In the final analysis, David Koresh is responsible for the tragic events at the Branch Duvidian compound near Waco. But he is dead, while the issues that swirled around him-God and Guns-live on.
Because he was being sought by the much-maligned ATF for firearms violations, Koresh became a poster boy for those who believe that the government wants to wipe out freedom by making it harder for citizens to possess firearms. (And if you think that over-regulation of guns is one of America’s major social problems, I’ve got some recently cleared acreage near Waco I’d like to sell you.)
It goes without saying that a fanatic like David Koresh doesn’t represent the typical gun owner or the typical Christian. Still, because his seel seemed to have some distant affinity with Christianity, Koresh found a place inside the big tent with many who argue that religion is under attack in America today. In the minds of some believers, there is a line leading from Supreme Court decisions banning school prayer and religious displays to the smoldering ruins of the Branch Davidian compound. To them Koresh was not a polygamous megalomaniac but a martyr. So they continued to defend him for their own political and psychological reasons, even after the grim evidence of child abuse and mass suicide.
WHAT HAPPENED AT MOUNT CARMEL was tragic for the adults in die compound, who eventually might have learned to think for themselves and emerged to rejoin society. And it was doubly tragic for the children, who never had a chance to taste freedom and make their own choices in life.
That’s the conventional wisdom: What a waste of human life. But David Koresh and his most ardent followers no doubt would proclaim the Mount Carmel Armageddon a glorious triumph, a justification of their faith, a fulfillment of prophecy.
And that is why Koresh and people like him vanish off the radar screen of our society. Their up is our down, their success our failure. There is nothing in the criminology manuals that tells agents what to do when those under siege don’t want cars or drugs or money, but immortality. The feds plodded dutifully through their procedures, considering options and factors, but a David Koresh is the Anti-Procedure, the Factor that will not factor. The FBI could have negotiated for a thousand days and never understood the Branch Davidians.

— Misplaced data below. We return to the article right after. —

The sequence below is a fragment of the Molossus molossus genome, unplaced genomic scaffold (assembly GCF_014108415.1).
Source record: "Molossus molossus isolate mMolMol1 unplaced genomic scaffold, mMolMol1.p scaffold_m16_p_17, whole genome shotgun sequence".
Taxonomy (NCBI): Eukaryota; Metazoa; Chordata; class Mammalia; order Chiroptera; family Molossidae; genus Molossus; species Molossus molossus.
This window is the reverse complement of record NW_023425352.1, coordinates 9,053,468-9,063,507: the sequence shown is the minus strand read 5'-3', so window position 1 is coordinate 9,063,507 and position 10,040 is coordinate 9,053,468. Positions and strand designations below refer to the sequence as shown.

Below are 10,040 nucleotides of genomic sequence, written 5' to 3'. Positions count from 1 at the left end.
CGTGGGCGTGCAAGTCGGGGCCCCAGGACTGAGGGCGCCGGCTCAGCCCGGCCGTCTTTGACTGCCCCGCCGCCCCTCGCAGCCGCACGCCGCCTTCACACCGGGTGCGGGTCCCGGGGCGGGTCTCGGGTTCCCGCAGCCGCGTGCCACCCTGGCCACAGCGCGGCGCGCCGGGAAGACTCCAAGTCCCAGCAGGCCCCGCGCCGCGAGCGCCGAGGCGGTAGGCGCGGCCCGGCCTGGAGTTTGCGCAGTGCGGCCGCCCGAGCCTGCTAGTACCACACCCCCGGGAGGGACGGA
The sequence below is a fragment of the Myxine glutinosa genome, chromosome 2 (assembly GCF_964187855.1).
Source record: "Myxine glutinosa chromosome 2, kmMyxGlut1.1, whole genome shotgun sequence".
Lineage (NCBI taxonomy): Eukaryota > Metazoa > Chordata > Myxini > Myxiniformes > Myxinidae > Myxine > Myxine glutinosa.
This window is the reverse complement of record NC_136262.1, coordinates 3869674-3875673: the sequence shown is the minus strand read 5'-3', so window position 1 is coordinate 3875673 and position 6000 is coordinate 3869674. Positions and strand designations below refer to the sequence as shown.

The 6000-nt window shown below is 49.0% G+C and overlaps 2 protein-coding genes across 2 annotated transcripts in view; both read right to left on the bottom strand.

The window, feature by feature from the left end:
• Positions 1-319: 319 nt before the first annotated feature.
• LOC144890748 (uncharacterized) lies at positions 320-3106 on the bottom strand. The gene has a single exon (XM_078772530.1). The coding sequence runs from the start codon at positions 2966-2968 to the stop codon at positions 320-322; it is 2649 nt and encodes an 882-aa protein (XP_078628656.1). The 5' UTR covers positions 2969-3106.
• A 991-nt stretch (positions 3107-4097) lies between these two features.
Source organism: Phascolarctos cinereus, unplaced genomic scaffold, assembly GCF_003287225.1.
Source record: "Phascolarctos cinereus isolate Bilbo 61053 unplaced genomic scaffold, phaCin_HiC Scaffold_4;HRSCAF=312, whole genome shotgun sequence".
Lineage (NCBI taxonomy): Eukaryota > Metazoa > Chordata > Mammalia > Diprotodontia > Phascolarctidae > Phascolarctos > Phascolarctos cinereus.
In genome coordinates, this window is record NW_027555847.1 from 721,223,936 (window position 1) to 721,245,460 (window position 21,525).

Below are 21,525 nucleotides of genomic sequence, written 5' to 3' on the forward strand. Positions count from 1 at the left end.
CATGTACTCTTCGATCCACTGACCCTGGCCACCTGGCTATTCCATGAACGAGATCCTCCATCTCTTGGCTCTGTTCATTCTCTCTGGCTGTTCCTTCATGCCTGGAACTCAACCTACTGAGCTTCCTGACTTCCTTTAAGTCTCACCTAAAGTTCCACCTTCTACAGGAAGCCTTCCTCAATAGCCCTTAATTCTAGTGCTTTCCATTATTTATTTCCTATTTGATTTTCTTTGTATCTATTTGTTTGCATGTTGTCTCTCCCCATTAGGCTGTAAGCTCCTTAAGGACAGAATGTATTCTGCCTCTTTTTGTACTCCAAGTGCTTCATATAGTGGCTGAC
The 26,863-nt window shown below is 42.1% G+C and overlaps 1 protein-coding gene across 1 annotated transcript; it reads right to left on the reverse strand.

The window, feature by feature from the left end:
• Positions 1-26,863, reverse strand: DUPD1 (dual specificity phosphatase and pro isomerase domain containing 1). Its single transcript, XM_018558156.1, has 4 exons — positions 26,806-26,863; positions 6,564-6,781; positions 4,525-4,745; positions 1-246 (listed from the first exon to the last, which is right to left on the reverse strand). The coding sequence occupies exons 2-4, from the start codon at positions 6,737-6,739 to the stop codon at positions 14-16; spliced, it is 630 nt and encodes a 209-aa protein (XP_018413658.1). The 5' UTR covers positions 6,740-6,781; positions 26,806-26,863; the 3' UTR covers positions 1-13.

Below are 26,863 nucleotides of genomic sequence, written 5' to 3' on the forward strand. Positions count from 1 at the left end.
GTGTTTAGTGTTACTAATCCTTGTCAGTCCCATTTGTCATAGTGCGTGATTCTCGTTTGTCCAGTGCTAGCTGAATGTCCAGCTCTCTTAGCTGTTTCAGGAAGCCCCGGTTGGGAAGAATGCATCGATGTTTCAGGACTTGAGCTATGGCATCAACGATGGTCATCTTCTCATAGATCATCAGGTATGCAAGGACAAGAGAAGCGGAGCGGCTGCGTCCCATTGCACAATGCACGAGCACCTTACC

“Nothing human is alien to me,” said the ancient Roman in what must be the ultimate statement of tolerance. But he never met David Koresh. In the coming flood of insta-books on the cult, I hope someone sheds light on the psychosocial forces that led these people to Mount Carmel.
Were they all just crazy, psychotic? It’s comforting to believe that they were, because crazy people are Them, not Us. But it’s a hard call. Millions of people believe in a messiah who lived thousands of years ago; the cultists believed in a messiah who played rock music and drove a Camaro. Americans in large majorities believe in life after death and the supernal lirai; so do the Davidians, who exist on a social continuum alongside lukewarm Methodists, devout Catholics, fervent Pentecostals and all the other varieties of religious experience. Most Americans consider themselves religious, but most get off the train long before it reaches Rancho Apocalypse.
WHILE SO MANY WERE SECOND-GUESSing the ATF and FBI, I found myself wondering what I might have said had I been chosen-perhaps by a lottery, with proceeds benefiting Texas schools-to negotiate with David Koresh, What promises or threats would move such a mind?
I have my doubts about supernatural beings, so I couldn’t tell him anything about angels, devils, werewolves or centaurs. I don’t know anything about divine rewards or retribution, so I couldn’t promise him the glories of heaven or threaten him with being toasted forever on the coals of hell.
On the other hand, how could I urge him to cast aside his faith and rely strictly on Reason, Common Sense and those other sunny verities that sustained Thomas Jefferson and Ben Franklin? Our century is awash in the blood spilled by enlightened men using thoroughly scientific weapons. Whether we follow our faith or our reason, our passions or our prayers, some of us are going to make this life hell for ourselves and others.
And that may be one reason the world is unbearable for cultists and others who flee it. Asking David Koresh to come back to society would mean asking him to accept the two-hearted nature of things, the inter-meshed good and evil of the beautiful. chaotic world in which there is no perfect justice, no certain punishment for the killers of children and the killers of nations.
Perhaps nothing could have changed Koresh’s mind. But his followers might have chosen other paths had they favored not the murky mysticism of Revelations but the bracing words of Ecclesiastes, which counsels us to accept human frailty and bear the burdens of fate: “The race is not to the swift, nor the battle to the strong.. .but time and chance happen to them all.”